In this Hacklet, we talk about some car related hacks, making things light up, and a novel design for a 3D printer.
There's been a few car hacks going on recently. First up is the SmartCar by [nGoline]. This is a little board that uses Bluetooth 4.0 to unlock the vehicle remotely. Of course, there's some security concerns, but the idea of using a Pebble smartwatch to unlock a vehicle is pretty neat. The device uses a DBM01 module, which is based on the Texas Instruments CC2540 Bluetooth SoC. In the future, [nGoline] wants to integrate the Nymi, a wearable device that identifies users based on biosensors.
If you've ever wanted a custom telematics system for your car, [cezar.pristavu]'s GSM & GPS Car Diagnostics System is worth a look. This one actually goes onto the car's CAN bus to retrieve information, including fault codes. It uses a GSM modem and GPS receiver to let you know where your car is at all times, and the built in display gives live information on the vehicle. The firmware source is available, and is quite well commented.
Finally, if you're looking to hack on CAN, there's the seCANt project by [Eric Evenchick]. It's a tool for interfacing with CAN buses from your computer. The goal is to make an open hardware device for playing with CAN, with a focus on easy scripting. While it's still a work in progress, the hardware design files for the first revision and firmware are available.
Tons of LEDs
Everyone loves copious amounts of LEDs in a project. The Festivalljus by [Tim Gremalm] is a DIY LED theater light. The light is similar to a typical PAR can, but with motorized pan and tilt. It will talk DMX, so it can be integrated into standard theater lighting installations. On the project page, [Tim] gives us a rundown of the various LEDs he's evaluated for this project. It's a good read for anyone who wants to build a project with lots of blinking lights.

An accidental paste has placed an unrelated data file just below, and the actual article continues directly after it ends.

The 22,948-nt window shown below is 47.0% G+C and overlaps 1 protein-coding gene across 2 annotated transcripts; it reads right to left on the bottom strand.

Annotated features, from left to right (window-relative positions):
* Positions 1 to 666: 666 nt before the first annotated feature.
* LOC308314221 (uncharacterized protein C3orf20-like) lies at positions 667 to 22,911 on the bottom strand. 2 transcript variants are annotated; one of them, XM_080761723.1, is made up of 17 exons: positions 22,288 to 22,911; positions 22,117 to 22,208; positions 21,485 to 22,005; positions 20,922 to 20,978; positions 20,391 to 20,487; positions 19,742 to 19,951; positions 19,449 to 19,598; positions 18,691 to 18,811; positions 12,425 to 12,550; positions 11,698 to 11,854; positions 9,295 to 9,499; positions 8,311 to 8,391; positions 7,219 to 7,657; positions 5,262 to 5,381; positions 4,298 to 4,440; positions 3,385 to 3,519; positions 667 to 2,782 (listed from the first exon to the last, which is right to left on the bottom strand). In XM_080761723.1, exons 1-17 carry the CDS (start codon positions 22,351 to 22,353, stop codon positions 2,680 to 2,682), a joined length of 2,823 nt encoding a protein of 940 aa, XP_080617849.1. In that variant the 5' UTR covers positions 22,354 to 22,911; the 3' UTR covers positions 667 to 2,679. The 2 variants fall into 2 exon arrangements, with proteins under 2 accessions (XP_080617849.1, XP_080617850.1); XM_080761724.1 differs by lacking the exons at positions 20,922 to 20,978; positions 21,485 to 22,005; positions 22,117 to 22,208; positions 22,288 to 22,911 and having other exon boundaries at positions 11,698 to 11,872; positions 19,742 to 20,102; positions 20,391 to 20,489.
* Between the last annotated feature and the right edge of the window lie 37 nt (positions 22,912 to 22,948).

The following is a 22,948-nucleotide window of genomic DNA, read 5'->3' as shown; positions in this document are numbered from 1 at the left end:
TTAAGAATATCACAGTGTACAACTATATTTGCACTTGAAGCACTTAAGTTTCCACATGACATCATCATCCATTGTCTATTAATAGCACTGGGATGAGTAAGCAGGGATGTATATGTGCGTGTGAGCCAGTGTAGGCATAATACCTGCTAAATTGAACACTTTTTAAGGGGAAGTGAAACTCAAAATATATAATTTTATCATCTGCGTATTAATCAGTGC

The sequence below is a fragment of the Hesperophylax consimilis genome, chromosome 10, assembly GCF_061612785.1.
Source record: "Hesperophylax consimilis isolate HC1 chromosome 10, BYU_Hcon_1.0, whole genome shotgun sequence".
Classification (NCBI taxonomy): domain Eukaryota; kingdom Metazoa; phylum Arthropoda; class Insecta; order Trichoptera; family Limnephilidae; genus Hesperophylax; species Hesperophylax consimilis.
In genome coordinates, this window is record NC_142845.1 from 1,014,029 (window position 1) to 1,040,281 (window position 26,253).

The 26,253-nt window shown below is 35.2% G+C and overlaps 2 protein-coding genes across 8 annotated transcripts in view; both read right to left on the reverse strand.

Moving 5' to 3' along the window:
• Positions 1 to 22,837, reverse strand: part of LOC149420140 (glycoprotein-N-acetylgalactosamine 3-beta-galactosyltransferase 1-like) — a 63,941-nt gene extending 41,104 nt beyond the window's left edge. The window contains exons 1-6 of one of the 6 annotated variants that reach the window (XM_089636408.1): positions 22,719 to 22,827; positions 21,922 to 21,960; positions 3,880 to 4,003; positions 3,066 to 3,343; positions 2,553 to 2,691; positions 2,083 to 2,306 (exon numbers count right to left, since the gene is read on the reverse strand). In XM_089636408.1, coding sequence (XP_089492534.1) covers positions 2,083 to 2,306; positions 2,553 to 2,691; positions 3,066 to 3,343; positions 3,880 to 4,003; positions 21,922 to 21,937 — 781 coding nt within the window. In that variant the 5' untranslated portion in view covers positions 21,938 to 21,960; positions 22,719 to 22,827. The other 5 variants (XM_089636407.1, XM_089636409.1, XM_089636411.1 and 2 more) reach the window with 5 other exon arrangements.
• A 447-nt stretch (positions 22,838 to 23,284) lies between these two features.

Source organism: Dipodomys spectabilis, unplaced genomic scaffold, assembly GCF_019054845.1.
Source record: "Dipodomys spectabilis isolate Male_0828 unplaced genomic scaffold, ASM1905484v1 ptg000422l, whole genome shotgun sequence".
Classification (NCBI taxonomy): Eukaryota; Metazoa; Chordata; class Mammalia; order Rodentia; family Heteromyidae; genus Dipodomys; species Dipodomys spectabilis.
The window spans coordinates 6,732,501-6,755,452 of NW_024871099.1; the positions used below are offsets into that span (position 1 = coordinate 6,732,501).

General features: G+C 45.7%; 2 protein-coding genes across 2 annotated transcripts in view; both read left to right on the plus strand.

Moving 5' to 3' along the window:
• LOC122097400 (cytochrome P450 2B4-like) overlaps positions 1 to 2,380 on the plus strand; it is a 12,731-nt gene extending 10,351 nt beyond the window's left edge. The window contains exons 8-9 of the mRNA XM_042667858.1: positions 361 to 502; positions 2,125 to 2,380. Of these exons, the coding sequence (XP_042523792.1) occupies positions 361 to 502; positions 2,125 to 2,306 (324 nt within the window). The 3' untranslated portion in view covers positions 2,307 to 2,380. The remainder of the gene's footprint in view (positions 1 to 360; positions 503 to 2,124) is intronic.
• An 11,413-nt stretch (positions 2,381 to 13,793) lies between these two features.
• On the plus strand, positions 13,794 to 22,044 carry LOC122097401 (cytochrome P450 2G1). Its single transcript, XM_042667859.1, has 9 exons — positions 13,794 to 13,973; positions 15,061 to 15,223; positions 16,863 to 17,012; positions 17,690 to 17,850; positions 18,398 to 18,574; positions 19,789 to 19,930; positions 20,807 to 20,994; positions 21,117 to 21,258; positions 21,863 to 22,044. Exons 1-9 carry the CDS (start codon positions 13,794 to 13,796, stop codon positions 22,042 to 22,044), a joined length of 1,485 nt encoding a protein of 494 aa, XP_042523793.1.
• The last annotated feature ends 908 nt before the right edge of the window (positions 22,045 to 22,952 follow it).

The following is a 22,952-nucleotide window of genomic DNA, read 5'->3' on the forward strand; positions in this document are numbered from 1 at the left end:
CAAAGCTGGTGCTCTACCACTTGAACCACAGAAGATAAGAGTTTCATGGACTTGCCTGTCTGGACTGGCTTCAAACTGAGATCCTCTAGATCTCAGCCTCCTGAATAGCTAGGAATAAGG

Another project by [Tim] combines LEDs with sound. The Festmaskinen is a portable DJ booth. It lights up, holds a laptop for the DJ, and has a built in Class-D amplifier to make some noise. And with four 10" speakers, we're willing to bet it can make quite a bit of noise.
If you're looking for more colorful lights, the FLED project is a LED panel consisting of 96 RGB LEDs. It's powered by both an Arduino and Raspberry Pi, and can be used to visualize various data. It's powered by an Arduino which talks to the WS2811 LEDs. There's also a Raspberry Pi running Memcached and Nginx to fetch data to visualize.
Cartesian Coordinates Are So 1637
We see a lot of 3D printer builds on Hackaday, but this one is definitely a bit different. [Tyler Anderson]'s Theta Printer uses polar coordinates instead of Cartesian ones. Coordinates are represented as a distance from the center point and an angle. Traditionally this angle is given the Greek letter theta, which gives the printer its name. Controlling the printer is a modified version of the Marlin firmware. This allows the printer to use standard slicing software, and makes it compatible with a lot of tools out there.
What's the point of a polar printer? There's a few advantages, but the most interesting is the ability to use multiple extruders at the same time. The best way to explain how this works is with a video:
It's a neat concept, and we're looking forward to seeing how it works out with multiple materials.
That brings this Hacklet to a close. As always, let us know what you thought in the comments.
Keep on hacking,
The Hackaday Projects Team